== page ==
London Transport


London's legendary Tube network remains the quickest and easiest way to get around the city, though it is best avoided during rush hour. The famous red buses are a more pleasant, if slower, way to get around. One-, three-, and seven-day Travelcards are good options for tourists; they can be used on buses and the underground and can be bought at any newsagent. Oyster cards, a reusable, discounted, pay-as-you-go option, are now available to overseas visitors, but they must be purchased beforehand online or from overseas travel agents.

The ubiquitous black cabs are excellent or you can use private hire minicabs which must be ordered in advance. Illegal minicabs tout for business around London's theatres and nightspots; they are often the only option late at night but should not be taken by single women or those who don't know the way home.

London's main attractions are fairly close to one another; many are situated along the River Thames, and if the weather is nice, walking or taking a riverboat are good options. Driving is not a good option in central London, as parking is difficult to find and very expensive, and those who park illegally are faced with steep fines at best. A 'congestion charge' is also payable by those driving into central London from Monday to Friday between 7am and 6.30pm. However, driving is a good option for those wanting to explore the countryside. Car rental companies require the driver to be over 25, have a full driving license, and hold a credit card.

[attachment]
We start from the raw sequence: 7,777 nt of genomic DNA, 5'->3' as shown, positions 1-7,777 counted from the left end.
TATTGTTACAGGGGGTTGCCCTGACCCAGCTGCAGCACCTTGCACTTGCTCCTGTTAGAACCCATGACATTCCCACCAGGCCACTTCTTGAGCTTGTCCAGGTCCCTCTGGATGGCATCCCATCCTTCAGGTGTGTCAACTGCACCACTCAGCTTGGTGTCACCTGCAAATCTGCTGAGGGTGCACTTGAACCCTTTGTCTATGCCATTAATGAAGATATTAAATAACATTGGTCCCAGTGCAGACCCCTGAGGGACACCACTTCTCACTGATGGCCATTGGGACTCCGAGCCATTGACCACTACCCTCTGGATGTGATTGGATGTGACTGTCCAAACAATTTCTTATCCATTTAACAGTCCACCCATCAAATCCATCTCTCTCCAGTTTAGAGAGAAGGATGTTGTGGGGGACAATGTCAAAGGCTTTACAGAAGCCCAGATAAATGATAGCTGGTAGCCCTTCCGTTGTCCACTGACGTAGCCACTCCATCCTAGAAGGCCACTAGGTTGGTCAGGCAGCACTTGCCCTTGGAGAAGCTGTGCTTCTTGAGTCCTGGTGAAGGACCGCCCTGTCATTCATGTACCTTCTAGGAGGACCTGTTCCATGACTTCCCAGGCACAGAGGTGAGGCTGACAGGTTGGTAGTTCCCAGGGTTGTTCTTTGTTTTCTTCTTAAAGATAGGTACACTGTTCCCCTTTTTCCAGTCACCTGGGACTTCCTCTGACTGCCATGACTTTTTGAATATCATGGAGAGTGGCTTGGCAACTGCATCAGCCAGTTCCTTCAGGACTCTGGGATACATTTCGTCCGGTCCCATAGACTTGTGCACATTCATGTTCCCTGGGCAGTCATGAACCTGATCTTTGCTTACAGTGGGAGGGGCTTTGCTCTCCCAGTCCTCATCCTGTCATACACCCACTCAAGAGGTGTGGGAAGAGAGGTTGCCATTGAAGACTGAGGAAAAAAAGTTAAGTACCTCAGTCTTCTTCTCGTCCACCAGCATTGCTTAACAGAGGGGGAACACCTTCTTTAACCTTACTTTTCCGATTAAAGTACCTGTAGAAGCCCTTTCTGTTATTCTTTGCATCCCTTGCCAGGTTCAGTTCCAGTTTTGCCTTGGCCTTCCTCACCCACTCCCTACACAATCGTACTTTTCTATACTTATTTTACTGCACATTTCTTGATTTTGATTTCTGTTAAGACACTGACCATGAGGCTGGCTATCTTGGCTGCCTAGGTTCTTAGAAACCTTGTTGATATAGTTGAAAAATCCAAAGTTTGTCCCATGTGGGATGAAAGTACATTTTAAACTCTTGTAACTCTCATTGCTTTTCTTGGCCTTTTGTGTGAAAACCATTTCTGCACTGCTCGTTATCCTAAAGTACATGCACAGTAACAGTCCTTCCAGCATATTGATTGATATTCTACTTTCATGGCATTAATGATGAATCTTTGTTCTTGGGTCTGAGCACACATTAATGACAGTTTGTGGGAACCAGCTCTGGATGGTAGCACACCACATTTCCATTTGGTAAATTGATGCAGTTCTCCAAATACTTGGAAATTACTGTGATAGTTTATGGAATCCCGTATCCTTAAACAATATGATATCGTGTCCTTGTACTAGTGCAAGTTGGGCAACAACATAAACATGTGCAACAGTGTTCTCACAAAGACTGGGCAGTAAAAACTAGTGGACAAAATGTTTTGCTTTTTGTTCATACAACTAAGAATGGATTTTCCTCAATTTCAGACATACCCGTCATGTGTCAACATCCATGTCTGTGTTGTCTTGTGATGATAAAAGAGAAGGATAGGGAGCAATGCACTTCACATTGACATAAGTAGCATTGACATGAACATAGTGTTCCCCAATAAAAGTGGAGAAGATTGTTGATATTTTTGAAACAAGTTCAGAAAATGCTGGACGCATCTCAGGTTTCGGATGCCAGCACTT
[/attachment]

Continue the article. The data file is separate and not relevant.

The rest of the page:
England has one of the most comprehensive public transportation systems in the world. Rail lines radiate outwards from London, connecting nearly every city in the country, and even extending to Wales and Scotland. There are over twenty companies operating rail services, but a fairly comprehensive map can be found at the National Rail Enquiries website.

Our Travel Expert

Tom has lived all over the world and has travelled extensively. He now lives in the Cotswolds, England.

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